Flooding in Oxford Exhibition
This exhibition discusses some of the issues around flooding in Oxford, past and present. Clicking on each image will allow you to view more information about that particular item. This is an evolving document so please feel free to comment on the issues raised and to submit your own items that can be included in the exhibition.
Regular major flooding in and around Oxford has long been a problem but the types of flooding are changing.
Oxford is close to the meeting (confluence) of the Thames, Cherwell, the Ray, Windrush and Bayswater Brook. As a result, heavy rainfall anywhere in a very large area can cause rising water levels downstream in Oxford. There is a large, flat area around at Port Meadow which fills in time of flood, as shown here in 2021.
Flooding in the past
Serious flooding occurred every 10-20 years throughout the 19th century, mainly affecting residential areas, including St Ebbes, Jericho, Osney, Botley Road, the railway station, Abingdon Road, Cold Harbour and Hinksey. These low lying areas were often inhabited by the poor, who frequently suffered the most from flooding.
A major flood occured in 1852. On the 20th of December of that year, the Times reported that “although the floods have considerably abated from what they were some weeks ago,.. they cover the fields around Oxford…Cases of fever are reported to have occurred from low-lying houses near the river near the water, and attention to this cannot be too earnestly given."
On the 20th of December 1852, the Times reported that “although the floods have considerably abated from what they were some weeks ago,.. they cover the fields around Oxford…Cases of fever are reported to have occurred from low-lying houses near the river near the water, and attention to this cannot be too earnestly given."
After a terrible flood in 1894, the Mayor of Oxford, Mr C. Underhill complained about the building of houses in low lying areas. He was quoted as saying “….a strong feeling of indignation was passing through his breast with those who permitted buildings and put up buildings in such a miserable situation. “
These same thoughts are often echoed today.
Types of flooding
There are three major types of flooding, all of which can potentially occur in the Oxford area:
- River or fluvial flooding is the result of heavy rainfall accumulating in rivers and causing them to overflow downstream.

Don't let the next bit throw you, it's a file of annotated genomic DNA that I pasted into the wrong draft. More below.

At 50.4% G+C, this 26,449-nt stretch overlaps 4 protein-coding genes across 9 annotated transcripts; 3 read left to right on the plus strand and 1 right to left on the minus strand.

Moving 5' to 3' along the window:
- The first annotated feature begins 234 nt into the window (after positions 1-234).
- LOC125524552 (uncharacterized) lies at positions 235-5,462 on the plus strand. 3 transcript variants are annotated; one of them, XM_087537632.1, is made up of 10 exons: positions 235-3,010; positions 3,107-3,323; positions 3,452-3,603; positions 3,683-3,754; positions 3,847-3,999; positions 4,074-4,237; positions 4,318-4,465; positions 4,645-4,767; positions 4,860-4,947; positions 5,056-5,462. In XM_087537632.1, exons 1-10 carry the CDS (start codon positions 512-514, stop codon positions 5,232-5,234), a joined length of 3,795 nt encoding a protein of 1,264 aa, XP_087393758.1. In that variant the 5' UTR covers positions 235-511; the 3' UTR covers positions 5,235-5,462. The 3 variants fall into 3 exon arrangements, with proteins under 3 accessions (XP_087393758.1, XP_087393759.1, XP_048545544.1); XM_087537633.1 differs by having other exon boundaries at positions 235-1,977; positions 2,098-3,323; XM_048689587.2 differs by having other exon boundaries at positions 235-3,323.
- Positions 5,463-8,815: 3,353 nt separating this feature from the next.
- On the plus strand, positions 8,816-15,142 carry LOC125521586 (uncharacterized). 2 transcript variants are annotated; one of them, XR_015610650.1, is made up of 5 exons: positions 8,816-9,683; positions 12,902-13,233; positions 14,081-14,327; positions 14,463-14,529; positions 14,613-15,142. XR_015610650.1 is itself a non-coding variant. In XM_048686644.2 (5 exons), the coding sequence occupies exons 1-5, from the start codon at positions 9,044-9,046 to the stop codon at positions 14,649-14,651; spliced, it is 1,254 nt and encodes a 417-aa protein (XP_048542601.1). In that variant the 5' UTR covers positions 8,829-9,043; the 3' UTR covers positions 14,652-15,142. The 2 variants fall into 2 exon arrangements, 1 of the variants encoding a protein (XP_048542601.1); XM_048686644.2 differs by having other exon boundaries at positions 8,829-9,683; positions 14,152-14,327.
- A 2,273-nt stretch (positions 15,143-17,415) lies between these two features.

- Groundwater flooding occurs when water levels in underground permeable rocks are so high that water comes up to the surface and into cellars.
- Surface flooding is caused by water that runs off the land, particularly if that land is saturated with water.
Controlling flooding today
Oxford City Council performed a Preliminary Flood Risk Assessment in 2011, concluding, among other things, that climate change will lead to more intense rains, with three times more heavy rain days in winter and storms containing 40% more water [5.7.4]. It was also noted Oxford is in the highest level of risk of groundwater flooding [5.4.3]. But little research has been done into past flooding and further assessments seem valuable.
Risk of river flooding has been lessened slightly in recent years by dredging and improvement of locks, mills and weirs, which helps river water to drain away more effectively. However, the removal of hedges, larger fields and building on fields which previously retained water have increased run off and contributed to worsened surface and groundwater flooding. Increased intensity of rainfall linked to climate change is likely to lead to more flash flooding.
So what can be done? Replanting of trees and hedges can help the ground to hold water during heavy rains so that it does not cause flooding. Projects like this are ongoing, such as the tiny forests planted at Meadow Lane and Northway. Careful choice of locations for building will be important, but as always many pressures make this a complex area. Preventing climate change will reduce the likelihood of heavy rains. Much hope lies passionate young people who are willing to stand up for change.
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Sources and further information
With thanks to Julie Ann Godson and all contributors so far.
Tina Eyre- Volunteer Digital Curator